Insane-looking ‘man of the people’ fires salvo at exploiters

Thu, 02 Mar 2017 10:29:37 +0000


By Phili Chirwa

IT was a hot Saturday afternoon in October, 1989.The tall and hefty stranger introduced himself as Bamba Kamuchimba, “Man of the People.” Clad in blue overalls and military-type boots, he had suddenly appeared before scores of street vendors selling outside Lusaka’s Mandevu Township Market, his hands in his pockets. He looked very annoyed but for what reason, nobody knew.

For about five minutes or so, the man just stood there like a statue, staring blankly at the vendors, all the while shaking his head as if in utter disgust. One man was heard whispering to his friend, “What does that man think he is doing, standing there like a statue? Is he crazy?” His friend warned him to shut up, saying, “He will hear you and you will be in big trouble. Let’s just wait and see what he is up to.”

At long last the giant, with his hands still in his pockets, started talking. “Do you people here ever go to church?” he asked, referring to the vendors.  “I doubt it very much. You people are worse than Satan. Tell me, why do you sell your things at inflated prices? Who told you that money grows on trees, er?”

The situation was such that the vendors found it prudent to keep their mouths shut. They did not think that the man was sane.

“My name is Bamba Kamuchimba, that’s what people popularly call me in this compound, Bamba Kamuchimba, Man of the People,” he continued. “You don’t even want to answer me because you know deep down your wicked hearts that you are nothing but a bunch of shameless exploiters, idiots, fools, scavengers! You will see today, you stupid vendors!”

Bamba Kamuchimba said he was a very proud man because “I sweat for what I eat. I am not an exploiter like you. Honestly, how can you sell five leaves of rape at K100, a caved-in BP container of beans at K2,000 and a small bream at    K3,000? You people are murderers! You deserve to be hanged because you are daylight robbers!” he shouted.

He challenged those who were angered by his remarks to follow him to his house if they considered themselves to be “real men.”

He said he did not live very far from the market “and as I have already said, my name is Bamba Kamuchimba, Man of the People. No matter how much you exploit the masses, you won’t get rich.”

Again, there was no response from any of the vendors: all of them still found it wise to just listen because they were convinced that the man was probably insane.

Just then, there was commotion inside the market. Bamba Kamuchimba, together with onlookers  and some of the vendors he was insulting, rushed into the market to see what was happening.

There, locked in a bitter scuffle, was a man and his wife with the latter apparently enjoying an upper hand. The man was totally drunk and failed to parry the blows from his buxom wife. Soon, he was bleeding from the mouth.

“This man is a fool,” the angry woman was shouting. “He got paid yesterday and he has squandered all the money on beer, leaving me and the children suffering.”

More blows were rained on the hapless fellow. It took time for people to separate the two combatants as the woman seemed determined to teach her husband a lesson. As the two were led out of the market, Bamba Kamuchimba smiled and said to the woman, “Congratulations, auntie. You have my total support. I have no sympathy for men who waste money on beer and prostitutes at the expense of their families.”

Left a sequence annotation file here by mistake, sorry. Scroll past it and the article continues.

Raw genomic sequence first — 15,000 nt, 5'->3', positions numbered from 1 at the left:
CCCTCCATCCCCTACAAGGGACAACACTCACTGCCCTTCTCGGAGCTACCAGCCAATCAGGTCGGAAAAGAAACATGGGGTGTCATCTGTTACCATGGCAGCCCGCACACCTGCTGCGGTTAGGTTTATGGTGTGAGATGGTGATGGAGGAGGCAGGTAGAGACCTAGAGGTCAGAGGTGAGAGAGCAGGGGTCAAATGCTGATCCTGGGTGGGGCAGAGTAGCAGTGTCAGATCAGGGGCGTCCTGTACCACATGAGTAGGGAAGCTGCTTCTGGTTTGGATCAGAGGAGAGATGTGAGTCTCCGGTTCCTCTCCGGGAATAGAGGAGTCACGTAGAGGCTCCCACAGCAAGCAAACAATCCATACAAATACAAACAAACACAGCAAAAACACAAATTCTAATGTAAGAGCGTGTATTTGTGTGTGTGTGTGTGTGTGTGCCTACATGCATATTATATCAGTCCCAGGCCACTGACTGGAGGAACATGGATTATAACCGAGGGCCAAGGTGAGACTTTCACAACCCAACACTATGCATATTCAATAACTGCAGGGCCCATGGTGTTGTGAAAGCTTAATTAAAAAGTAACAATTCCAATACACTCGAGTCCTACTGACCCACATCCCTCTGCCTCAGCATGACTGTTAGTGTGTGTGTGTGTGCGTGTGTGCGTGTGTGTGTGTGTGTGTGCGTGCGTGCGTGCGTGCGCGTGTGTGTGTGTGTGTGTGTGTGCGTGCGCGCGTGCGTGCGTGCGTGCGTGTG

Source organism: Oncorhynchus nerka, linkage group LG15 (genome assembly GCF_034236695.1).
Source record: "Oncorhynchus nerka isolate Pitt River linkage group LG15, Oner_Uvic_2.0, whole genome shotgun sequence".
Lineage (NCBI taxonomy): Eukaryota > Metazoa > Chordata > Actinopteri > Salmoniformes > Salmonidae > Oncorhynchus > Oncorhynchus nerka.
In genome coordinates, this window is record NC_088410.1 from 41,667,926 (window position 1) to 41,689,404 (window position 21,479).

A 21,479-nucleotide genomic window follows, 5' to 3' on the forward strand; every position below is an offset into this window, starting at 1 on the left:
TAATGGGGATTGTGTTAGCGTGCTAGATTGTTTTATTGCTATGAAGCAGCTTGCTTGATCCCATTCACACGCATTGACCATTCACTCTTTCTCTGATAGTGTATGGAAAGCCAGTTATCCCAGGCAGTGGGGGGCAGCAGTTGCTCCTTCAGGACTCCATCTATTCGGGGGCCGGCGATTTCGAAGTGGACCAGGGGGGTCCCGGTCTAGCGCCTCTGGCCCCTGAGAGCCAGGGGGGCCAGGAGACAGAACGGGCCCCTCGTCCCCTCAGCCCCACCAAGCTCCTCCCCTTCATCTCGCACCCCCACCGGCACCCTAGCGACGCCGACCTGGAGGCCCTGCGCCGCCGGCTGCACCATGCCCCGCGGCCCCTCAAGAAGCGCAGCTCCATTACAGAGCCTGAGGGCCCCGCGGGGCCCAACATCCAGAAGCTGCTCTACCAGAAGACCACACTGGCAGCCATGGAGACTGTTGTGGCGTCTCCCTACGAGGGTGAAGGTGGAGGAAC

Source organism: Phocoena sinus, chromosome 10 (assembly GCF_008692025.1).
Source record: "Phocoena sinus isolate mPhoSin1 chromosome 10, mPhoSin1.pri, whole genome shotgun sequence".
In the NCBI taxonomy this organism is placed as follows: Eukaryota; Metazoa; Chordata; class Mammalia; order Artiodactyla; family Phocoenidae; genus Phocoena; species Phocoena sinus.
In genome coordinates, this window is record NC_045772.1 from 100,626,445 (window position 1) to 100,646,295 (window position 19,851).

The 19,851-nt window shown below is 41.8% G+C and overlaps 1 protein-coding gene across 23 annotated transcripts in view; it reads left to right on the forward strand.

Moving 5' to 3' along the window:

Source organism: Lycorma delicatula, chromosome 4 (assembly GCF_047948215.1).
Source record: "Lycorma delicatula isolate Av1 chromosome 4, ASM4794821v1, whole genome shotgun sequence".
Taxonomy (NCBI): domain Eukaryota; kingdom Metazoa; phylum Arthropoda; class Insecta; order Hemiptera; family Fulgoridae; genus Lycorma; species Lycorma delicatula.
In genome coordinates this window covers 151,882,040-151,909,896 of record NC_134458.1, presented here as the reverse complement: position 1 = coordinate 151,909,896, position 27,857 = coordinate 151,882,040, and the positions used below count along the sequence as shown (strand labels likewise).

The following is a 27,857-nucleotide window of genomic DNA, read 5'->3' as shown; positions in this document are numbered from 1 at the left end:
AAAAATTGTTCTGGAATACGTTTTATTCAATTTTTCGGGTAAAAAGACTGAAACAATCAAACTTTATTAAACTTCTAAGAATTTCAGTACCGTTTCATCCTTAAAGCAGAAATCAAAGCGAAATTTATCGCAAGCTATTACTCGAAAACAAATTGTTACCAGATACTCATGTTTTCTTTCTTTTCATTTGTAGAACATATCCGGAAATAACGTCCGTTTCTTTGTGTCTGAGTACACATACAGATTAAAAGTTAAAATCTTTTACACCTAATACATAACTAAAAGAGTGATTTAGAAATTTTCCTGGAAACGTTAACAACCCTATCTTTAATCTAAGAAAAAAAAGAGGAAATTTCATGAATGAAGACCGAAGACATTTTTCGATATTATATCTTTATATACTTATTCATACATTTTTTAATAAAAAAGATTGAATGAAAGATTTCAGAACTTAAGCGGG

One would have thought that that marked the end of the episode at the market, but then the brief interruption did not daunt Bamba Kamuchimba from continuing his diatribe against profiteering. This time, he directed his  attack at the party officials in the market.

Calling them “toothless bulldogs”, Bamba Kamuchimba ordered  the officials to resign “because you have failed to deliver the goods to the people. What were you people elected for? Just to sit in your offices and watch  people being exploited by these shameless marketeers?”

He then went all over the market, ordering marketeers to reduce their prices “with immediate effect,” shouting, “Perhaps you people don’t know me. I am a tough guy. I can close this market if I want to!”

At one point, one young man aged about 23 or so ordered Bamba Kamuchimba to leave the market at once “or else I will blow your filthy  brains out. We have had enough of you. Get out of here and fast!” he shouted.

But instead of leaving, Bamba Kamuchimba looked at the young man scornfully for a while and said, “Young man, you have no right to tell me to go. I will go when I want.”

“Do you want me to beat you?” the young man asked as he took off his shirt in readiness for a fight. “You can’t be insulting us like kids.”

He grabbed Bamba Kamuchimba by the collars of his overalls and shook him violently, but friends restrained him, saying the man was not in his normal mental state.

Soon after the scuffle with the young man, Bamba Kamuchimba left the market. Out of my journalistic curiosity I decided to follow him, albeit discreetly and at a safe distance. About half a kilometre away from the market, at the northern edge of the township, two kids, a boy and a girl, ran towards him, shouting excitedly, “Daddy! Daddy!” He lifted both kids, holding one in the right arm and the other in the left, and kissed them. His wife was then preparing what appeared to be some relish on a charcoal brazier outside the house. Bamba Kamuchimba got a stool and sat on the verandah as he started playing with his kids….


The author is a Lusaka-based media consultant who also worked in the Foreign Service as a diplomat in South Africa and Botswana. For comments, sms 0977425827/0967146485 or


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